La Flor Dominicana Double Ligero Chisel

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La Flor Dominicana Double Ligero Chisel

LFD - DL Chisel - Band

Welcome back to another Monday review. I hope that everyone had a great holiday weekend and had the opportunity to enjoy a couple of fine cigars. As for me, the holiday was good and I did manage to sneak in a couple of cigars over the weekend, one of which is todays review.

Today I have a review of the La Flor Dominicana Double Ligero Chisel. This particular stick was the natural wrapped version and weighs in at six inches long with a fifty four ring gauge. The cigar is composed of an Ecuadorian wrapper with Dominican Binder and fillers. This cigar was released into the market in 2003 and gets its name due double dose of Ligero tobacco that makes up the binder and filler.

During my pre light inspection I found the wrapper to be a little lumpy with a fair amount of heavy veins running throughout. When pinched the body felt firm with a light spring to it. The aroma of the open foot was very peppery, to the point where I actually began sneezing.

LFD - DL - Chisel - 1/3

After my inspection was complete I decided to use a guillotine cutter so clip the chisel cap. I checked the pre light draw and found it to be fantastic, as well as having a nice sweet flavor that grabbed my attention right away. With everything going well so far I moved on and began the toasting and lighting process. After a quick toast and light the cigar was producing lots of thick and flavor smoke.

The first puff caught me completely off guard. It tasted as if I was just slapped in the mouth with a handful of pepper. The flavor and body started off on a very intense note while the finish was long and smooth. The interesting part of this intense flavor and body was that it was not harsh at all. Even though the first puff gave me the impression that I had a long and powerful smoke ahead of me that would normally be too much for me, I enjoyed it very much.

After about six puffs the intense body began to settle into about the middle of the full spectrum, rather than the peak. While the body settled the flavor did not, this left me tasting heavy pepper, spice, and sweet tobacco flavors that I found to be very enjoyable. The finish remained long and smooth while the draw seemed to be getting a little firm. The burn rate was slow as well as even while producing a strong yet sweet room aroma.

LFD - DL Chisel - 2/3

As I worked my way into the second third of the cigar I found myself feeling a little light headed. The full body and flavor was making for a great smoke, but hidden in all that good flavor was a fair amount of nicotine that was beginning to impact the way I was feeling. At this point I switched over from Water to Iced Tea in hopes that the sugar would help with the nicotine impact I was feeling. Fortunately, the Tea did the trick and I was back to enjoying my Double Ligero Chisel.

The dominant peppery flavor was beginning to fade and a strong spiciness was taking its place. In addition to the spice, the sweet tobacco flavors were beginning to slowly build. The body was slowly moving from the middle of the full spectrum back towards the peak. The finish remained long and smooth while the draw continued to getting more and more firm as the cigar burned.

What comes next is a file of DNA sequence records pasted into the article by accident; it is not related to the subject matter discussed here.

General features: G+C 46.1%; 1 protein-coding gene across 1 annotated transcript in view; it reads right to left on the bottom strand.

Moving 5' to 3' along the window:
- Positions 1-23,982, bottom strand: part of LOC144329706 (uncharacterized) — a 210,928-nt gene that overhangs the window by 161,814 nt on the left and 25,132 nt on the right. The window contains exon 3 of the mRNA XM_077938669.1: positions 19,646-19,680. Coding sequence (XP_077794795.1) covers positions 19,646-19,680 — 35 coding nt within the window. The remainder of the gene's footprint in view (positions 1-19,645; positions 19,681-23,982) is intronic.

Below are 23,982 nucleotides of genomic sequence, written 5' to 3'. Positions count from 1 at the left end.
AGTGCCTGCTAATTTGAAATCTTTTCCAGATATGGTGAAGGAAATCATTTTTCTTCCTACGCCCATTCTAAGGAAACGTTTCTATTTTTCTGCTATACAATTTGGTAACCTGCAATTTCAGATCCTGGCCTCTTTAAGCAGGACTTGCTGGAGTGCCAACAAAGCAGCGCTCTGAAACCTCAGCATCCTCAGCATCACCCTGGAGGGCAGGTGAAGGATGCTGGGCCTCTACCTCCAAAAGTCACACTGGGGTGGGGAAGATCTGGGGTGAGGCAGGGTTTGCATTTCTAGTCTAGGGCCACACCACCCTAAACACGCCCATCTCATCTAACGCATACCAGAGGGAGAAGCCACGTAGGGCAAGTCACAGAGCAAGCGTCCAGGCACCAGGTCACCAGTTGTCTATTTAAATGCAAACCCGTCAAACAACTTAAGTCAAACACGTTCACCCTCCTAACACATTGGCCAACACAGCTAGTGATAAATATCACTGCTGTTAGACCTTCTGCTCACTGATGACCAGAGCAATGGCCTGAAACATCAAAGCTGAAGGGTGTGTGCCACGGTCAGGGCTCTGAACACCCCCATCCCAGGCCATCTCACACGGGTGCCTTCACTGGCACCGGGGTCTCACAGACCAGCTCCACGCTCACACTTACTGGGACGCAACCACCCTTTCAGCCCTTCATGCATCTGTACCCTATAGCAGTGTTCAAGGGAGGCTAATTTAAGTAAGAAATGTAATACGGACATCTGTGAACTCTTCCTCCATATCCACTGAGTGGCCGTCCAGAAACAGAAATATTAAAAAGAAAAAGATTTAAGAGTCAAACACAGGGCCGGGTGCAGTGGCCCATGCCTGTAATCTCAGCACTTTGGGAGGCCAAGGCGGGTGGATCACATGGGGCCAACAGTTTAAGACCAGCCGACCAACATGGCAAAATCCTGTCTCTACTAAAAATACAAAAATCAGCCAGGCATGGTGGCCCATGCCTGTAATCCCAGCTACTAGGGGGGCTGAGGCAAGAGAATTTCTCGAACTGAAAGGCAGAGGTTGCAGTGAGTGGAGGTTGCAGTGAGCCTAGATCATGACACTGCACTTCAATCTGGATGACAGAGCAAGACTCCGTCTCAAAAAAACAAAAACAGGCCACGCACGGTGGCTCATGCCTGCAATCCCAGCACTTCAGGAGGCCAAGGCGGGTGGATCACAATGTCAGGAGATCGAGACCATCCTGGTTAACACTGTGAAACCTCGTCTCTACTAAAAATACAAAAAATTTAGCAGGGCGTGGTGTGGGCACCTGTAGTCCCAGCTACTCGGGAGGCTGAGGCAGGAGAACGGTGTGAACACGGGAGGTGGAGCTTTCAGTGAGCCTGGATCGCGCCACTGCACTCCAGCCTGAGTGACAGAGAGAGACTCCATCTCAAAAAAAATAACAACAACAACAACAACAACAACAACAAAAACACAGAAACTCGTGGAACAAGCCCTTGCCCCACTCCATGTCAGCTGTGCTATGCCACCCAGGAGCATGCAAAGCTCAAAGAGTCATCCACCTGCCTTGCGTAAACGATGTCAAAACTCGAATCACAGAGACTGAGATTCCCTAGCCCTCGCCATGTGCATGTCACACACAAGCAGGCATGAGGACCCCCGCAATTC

Once I made my way into the final third, things really began to pick up for a strong finish. The flavor in general was very full overall which consisted of mild peppery flavors, a strong spiciness, and a dominant sweet tobacco flavor that mixed very well together. The finish remained long and smooth, which complimented the flavor profile very well. The draw remained firm but manageable and the burn was both slow and even producing a light colored firm ash.

As I finished the cigar I got up and was quickly reminded how much of a powerhouse this cigar was. I felt the need to refill my Iced Tea and go lay down for a few minutes. Overall I think that this is a fantastic cigar, but you need to really prepare yourself for the punch that it packs. Do yourself a favor and have something sweet on hand for when the nicotine kicks in and you feel a little light headed.

LFD - DL Chisel - 3/3

I would absolutely recommend this cigar to the experienced (being you have smoked cigars for a few months) cigar smoker that enjoys full bodied and full flavored cigars. This is a cigar that mild cigar smokers should stay far, far, away from.

At a price point of $7.00 at my local shop this cigar falls outside my every day comfort zone, but I think that it is well worth the price. I will definitely be picking up a couple here and there to keep on hand.







enjoying cigars since 2005

50 thoughts on “La Flor Dominicana Double Ligero Chisel

  1. Awesome review Walt! This cigar is a staple in my humidor. I’ve got a few boxes sitting in the humidor in both natural and maduro. This cigar is not for the meek. The first time I smoked it, I broke out into a sweat and had to lay down. I have friends that smoke occasionally and went they see the Chisel they want to try it based on its looks. I warned them about the strength of the cigar but they just ignored me. It was fun just watching these guys turn pale and on the verge of puking. Like Walt said, this cigar is the perfect smoke for having after a big meal.

  2. Great review Walt. I love these cigars (as you might imagine) and try to smoke one every couple of weeks. Your review is the first one I’ve read about this stick which matches my experience – lots of pepper and full tobacco flavor, then lots of spice. A very rich and flavorful cigar.

  3. nice review, i just picked one of these up, i can’t wait to smoke it. i was hoping you would use one of the punch cutting methods on it, either where you punch a whole in the top or all the way through the chisel, i wanted to know if it would make a difference in the smoke. anyways, thanks for the great review.

  4. Great review walt, I dont like very peppery cigars, but it sounds like the chisel shape makes a much better smoke. So i shall be looking for one.